by Matt Clarke
On June 1, 2007, the Alabama Department of Examiners of Public Accounts released an audit report critical of the funding practices of the state's Department of Corrections (DOC).
The DOC operates 19 prisons, 10 work release centers, three community work centers and a pre-release center, and contracts with two out-of-state facilities to accommodate its more than 25,600 in-custody state prisoners. The department is funded at $349 million a year, which works out to $37 per prisoner per day -- about half the national average. Due to this underfunding, guards are poorly paid, aging prisons are poorly maintained and prisoner healthcare is abysmal, leading to lawsuits.
Instead of seeking a more appropriate level of funding, the DOC has been trying to close the budget gap -- estimated to reach $30 million in 2008 -- by accepting contractual kickbacks for expensive prison phone calls and by hitting prisoners with various fees that have totaled $13 million since January 2001.
A 15-minute out-of-state phone call originating from an Alabama prison costs a prisoner's family $14.15, or almost a dollar a minute. This money is often collected from financially-strapped families whose primary breadwinner is unable to contribute to their income due to incarceration. In 2007 alone, the DOC raked in $5.5 million in prison phone kickbacks.
As for fees, work release prisoners are charged $5.00 per day for a ride to and from work, and must also hand over 40% of their income. Prisoners who sign up for medical appointments are charged a $3.00 co-payment. Those who test positive for drug use are charged $31.50 for the test.
Not only is the notion of closing the DOC's budget gap through fees charged to prisoners questionable, according to the Department of Examiners report such a practice is unauthorized. The report noted that the past four DOC audit examinations had reached the same conclusion and recommended that the DOC charge only those fees authorized by law. The recommendations have been ignored. Typically courts have held that when agencies seize funds from prisoners for which they lack statutory authority the state must refund the money.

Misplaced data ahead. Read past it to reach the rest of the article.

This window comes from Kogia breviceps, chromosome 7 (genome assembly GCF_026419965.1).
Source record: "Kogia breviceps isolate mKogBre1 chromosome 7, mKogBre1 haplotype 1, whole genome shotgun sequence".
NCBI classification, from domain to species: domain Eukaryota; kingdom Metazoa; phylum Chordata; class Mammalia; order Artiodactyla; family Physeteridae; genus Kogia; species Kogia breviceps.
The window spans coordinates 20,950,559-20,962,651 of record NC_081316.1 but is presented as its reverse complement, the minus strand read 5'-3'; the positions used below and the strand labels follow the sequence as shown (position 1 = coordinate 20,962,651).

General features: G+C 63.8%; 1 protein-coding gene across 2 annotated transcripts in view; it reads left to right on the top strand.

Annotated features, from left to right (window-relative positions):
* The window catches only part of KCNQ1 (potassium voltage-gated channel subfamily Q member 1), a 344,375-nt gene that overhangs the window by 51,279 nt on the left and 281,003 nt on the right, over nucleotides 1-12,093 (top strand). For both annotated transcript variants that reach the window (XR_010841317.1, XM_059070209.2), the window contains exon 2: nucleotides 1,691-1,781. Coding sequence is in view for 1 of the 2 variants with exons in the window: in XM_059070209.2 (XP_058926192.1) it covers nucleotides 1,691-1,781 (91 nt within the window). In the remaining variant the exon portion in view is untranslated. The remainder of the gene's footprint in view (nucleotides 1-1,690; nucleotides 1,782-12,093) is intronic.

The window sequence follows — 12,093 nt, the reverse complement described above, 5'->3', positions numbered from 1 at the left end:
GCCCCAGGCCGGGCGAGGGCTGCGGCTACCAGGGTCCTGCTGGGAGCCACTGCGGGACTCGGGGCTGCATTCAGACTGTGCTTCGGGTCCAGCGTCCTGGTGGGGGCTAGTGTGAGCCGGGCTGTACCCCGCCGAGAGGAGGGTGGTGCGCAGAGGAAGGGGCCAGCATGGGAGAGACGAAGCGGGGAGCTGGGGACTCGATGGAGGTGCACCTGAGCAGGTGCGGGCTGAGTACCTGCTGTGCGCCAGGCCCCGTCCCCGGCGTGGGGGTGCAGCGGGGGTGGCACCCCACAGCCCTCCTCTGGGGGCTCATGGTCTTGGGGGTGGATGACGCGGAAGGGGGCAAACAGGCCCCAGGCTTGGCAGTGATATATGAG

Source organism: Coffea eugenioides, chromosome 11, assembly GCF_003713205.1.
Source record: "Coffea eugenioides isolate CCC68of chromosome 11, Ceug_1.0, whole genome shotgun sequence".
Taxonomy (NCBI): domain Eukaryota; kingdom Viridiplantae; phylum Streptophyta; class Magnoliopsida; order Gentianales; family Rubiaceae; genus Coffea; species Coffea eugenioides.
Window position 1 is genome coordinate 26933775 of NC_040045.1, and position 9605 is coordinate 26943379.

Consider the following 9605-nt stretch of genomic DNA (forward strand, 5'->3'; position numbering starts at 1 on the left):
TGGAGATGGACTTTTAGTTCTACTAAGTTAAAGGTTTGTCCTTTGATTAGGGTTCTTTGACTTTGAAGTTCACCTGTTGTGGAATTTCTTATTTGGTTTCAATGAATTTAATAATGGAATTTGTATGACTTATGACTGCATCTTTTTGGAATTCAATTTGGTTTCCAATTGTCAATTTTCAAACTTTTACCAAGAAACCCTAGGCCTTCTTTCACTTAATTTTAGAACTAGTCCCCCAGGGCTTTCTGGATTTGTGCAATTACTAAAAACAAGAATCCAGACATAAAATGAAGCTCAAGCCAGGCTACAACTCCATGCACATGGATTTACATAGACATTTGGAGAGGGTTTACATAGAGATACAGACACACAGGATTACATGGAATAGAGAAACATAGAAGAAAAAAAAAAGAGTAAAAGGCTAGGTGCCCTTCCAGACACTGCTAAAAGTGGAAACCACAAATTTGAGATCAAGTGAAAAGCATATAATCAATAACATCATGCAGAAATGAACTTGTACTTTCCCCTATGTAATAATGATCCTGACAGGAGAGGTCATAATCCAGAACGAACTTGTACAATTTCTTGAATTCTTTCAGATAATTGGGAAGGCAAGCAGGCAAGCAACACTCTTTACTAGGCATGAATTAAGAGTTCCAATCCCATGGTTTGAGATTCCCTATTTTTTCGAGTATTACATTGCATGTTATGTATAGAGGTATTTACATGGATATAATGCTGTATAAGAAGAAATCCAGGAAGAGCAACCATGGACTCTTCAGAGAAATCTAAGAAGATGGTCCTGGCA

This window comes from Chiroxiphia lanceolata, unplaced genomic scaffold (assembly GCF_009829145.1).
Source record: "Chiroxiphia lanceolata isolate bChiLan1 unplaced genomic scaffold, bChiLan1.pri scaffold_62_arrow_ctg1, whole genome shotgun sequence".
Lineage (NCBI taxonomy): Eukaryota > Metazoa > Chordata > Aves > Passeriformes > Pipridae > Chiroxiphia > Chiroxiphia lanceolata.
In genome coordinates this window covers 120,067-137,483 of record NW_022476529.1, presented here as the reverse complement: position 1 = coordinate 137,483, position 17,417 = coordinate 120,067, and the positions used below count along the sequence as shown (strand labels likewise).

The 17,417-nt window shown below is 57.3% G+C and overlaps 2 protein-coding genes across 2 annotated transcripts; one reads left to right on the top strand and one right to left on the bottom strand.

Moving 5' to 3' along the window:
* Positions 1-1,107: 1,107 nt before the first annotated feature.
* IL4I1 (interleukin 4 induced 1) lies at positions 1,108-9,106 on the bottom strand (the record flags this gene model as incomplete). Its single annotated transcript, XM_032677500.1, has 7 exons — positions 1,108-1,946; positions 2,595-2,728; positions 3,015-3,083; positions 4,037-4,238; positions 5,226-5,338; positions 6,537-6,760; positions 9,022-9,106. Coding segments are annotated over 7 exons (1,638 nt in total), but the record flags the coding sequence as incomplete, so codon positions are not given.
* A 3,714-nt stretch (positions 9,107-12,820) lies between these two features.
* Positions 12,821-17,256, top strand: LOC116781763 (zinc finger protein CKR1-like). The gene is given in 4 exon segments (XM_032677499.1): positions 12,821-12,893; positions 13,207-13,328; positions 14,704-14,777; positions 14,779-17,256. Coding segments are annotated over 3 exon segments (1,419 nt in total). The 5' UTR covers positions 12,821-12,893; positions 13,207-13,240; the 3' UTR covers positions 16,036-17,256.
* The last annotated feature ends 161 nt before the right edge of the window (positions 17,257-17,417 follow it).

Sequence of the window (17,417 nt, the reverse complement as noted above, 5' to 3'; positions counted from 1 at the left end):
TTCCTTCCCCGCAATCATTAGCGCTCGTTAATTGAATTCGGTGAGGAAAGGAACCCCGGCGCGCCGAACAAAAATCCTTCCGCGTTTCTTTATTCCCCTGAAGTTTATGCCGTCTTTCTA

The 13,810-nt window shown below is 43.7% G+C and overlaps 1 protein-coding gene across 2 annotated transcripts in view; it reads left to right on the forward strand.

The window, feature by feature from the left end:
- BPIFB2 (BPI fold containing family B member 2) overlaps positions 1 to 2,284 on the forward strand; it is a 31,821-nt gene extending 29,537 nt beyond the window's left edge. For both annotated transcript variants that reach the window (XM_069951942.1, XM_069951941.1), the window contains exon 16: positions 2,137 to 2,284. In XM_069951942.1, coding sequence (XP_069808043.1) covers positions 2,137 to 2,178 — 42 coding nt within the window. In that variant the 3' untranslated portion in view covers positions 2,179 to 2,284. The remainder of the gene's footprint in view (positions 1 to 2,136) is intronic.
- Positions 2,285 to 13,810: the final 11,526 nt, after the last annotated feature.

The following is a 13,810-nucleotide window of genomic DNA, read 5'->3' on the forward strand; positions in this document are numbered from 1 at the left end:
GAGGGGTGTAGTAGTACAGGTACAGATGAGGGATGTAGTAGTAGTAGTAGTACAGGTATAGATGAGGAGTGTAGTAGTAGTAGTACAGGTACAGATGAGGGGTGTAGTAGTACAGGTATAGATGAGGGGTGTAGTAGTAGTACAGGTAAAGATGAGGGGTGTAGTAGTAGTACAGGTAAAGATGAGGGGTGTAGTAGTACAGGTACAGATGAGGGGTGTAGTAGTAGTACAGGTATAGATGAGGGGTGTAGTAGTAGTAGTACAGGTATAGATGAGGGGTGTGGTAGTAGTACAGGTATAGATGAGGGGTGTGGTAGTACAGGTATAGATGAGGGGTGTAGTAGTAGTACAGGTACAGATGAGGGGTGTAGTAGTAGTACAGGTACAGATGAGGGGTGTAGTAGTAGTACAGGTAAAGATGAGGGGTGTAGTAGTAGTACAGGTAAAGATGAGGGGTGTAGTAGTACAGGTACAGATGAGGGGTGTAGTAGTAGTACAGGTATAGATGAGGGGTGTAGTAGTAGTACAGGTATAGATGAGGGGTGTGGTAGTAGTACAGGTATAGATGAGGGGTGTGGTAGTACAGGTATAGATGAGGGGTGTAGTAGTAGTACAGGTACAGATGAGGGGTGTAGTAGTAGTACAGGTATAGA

The report also noted that the DOC is a defendant in several class-action lawsuits related to prisoner healthcare, of which several have already been settled in the prisoners' favor. Insofar that the department's lack of funding results in lawsuits which establish liability, the DOC's approach is penny-wise and pound-foolish.
Alabama should adequately fund its prisons instead of nickel-and-diming prisoners and their families, crowding twice as many prisoners into the DOC as the prison system is designed to hold, and waiting for the courts to establish the DOC's liability for the resultant abuse, neglect and mistreatment that prisoners must endure.
Sources: Report on the Department of Corrections, State of Alabama, filed June 1, 2007; Birmingham News; www.etccampaign.com
As a digital subscriber to Prison Legal News, you can access full text and downloads for this and other premium content.
Already a subscriber? Login